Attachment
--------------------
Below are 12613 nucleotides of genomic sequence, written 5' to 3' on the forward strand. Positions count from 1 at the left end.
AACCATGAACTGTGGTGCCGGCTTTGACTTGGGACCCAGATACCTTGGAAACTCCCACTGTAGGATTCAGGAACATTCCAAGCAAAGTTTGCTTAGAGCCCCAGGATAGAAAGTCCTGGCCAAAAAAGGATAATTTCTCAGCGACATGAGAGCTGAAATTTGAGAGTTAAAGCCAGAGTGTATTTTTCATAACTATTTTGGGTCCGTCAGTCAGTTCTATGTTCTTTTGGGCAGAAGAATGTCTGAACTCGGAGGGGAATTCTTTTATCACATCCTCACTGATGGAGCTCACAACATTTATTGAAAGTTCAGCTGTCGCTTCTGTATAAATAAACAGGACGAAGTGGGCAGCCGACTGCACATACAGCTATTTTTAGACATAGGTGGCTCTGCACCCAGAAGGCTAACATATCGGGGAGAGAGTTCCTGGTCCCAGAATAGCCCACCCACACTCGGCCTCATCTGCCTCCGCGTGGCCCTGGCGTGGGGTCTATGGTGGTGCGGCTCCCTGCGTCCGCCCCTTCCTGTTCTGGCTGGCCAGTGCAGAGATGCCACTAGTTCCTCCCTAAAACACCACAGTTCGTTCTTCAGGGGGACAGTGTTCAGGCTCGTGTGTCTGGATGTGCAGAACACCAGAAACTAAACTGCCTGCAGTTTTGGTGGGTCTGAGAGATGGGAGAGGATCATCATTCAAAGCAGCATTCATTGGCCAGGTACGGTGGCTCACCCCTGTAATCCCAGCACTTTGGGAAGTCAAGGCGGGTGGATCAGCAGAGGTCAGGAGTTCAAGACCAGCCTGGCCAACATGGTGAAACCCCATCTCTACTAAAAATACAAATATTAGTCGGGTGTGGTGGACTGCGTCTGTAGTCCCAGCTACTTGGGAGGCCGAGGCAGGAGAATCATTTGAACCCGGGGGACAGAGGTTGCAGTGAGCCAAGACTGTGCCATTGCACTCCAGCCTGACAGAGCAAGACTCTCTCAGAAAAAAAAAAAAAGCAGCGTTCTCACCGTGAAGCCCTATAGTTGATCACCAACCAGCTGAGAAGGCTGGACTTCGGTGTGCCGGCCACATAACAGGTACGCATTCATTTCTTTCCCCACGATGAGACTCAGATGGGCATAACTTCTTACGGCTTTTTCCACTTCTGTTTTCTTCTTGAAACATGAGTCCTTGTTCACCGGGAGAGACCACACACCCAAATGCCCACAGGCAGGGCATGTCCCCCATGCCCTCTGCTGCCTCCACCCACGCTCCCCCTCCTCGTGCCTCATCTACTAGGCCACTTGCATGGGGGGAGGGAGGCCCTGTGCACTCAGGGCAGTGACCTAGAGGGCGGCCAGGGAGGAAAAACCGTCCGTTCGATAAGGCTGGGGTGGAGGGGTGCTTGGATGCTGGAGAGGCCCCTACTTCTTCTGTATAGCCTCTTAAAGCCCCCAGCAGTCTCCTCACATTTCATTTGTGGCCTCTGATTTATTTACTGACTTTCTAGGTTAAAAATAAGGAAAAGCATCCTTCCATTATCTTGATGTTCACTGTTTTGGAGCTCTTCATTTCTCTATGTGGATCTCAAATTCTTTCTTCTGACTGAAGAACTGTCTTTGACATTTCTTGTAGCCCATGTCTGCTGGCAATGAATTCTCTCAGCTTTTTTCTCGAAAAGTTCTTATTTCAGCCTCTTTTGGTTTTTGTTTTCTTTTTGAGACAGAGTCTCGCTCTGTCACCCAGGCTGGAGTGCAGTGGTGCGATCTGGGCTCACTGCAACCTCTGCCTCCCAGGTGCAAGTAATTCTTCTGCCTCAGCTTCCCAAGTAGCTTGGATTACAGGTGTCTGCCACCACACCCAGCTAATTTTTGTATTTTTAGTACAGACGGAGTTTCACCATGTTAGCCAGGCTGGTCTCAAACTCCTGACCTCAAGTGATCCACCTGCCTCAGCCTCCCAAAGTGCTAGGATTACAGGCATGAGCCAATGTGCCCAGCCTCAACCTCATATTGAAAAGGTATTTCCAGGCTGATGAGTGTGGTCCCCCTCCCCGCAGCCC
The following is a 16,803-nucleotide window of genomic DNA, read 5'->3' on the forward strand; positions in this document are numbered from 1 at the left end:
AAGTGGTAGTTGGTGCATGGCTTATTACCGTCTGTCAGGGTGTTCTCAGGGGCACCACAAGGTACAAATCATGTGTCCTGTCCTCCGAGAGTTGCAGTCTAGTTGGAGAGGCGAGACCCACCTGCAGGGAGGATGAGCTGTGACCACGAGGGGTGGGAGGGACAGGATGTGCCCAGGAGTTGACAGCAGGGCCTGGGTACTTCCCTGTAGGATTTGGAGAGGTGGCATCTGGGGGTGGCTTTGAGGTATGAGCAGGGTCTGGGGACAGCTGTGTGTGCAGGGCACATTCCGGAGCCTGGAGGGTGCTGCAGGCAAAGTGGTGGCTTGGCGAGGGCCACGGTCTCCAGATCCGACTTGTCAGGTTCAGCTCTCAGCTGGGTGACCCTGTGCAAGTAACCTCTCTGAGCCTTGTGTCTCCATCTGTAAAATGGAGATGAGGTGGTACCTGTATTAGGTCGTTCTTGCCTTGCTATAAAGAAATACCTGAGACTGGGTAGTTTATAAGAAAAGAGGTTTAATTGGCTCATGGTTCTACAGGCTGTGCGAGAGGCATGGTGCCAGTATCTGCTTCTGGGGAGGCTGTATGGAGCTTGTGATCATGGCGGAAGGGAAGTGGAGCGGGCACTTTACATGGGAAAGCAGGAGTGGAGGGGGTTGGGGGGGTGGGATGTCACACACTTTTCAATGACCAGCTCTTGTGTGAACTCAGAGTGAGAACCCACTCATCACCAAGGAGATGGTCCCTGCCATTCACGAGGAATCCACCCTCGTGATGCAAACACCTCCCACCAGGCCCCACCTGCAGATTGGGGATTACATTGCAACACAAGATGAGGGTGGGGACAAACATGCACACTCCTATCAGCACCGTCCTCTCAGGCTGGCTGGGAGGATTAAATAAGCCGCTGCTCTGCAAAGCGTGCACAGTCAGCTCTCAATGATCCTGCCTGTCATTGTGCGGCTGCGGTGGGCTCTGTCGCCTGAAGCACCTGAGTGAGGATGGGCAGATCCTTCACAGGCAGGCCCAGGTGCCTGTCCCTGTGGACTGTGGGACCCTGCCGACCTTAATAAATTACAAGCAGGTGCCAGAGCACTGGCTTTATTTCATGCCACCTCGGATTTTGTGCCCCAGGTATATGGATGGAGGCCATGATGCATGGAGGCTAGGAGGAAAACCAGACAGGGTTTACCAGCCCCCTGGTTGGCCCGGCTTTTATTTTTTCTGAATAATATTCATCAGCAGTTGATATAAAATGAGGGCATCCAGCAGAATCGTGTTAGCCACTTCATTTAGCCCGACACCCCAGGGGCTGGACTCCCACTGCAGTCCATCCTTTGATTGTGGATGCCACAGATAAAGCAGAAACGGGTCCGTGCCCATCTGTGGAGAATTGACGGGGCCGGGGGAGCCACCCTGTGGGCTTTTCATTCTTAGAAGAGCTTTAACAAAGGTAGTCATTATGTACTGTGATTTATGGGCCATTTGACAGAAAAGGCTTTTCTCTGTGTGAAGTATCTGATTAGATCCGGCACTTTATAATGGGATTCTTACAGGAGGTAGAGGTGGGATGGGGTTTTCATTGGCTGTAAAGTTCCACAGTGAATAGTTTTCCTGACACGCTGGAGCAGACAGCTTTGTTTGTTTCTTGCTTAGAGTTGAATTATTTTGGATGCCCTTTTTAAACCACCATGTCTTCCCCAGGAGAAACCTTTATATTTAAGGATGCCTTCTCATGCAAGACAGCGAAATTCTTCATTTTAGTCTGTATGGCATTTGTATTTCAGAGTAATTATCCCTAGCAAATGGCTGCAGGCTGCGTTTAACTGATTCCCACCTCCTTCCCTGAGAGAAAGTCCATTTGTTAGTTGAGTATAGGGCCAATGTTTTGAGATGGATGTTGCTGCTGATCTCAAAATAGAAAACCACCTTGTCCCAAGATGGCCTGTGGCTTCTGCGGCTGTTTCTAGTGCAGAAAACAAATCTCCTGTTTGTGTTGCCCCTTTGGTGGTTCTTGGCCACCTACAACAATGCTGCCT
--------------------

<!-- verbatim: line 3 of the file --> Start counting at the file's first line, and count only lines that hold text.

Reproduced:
The following is a 16,803-nucleotide window of genomic DNA, read 5'->3' on the forward strand; positions in this document are numbered from 1 at the left end: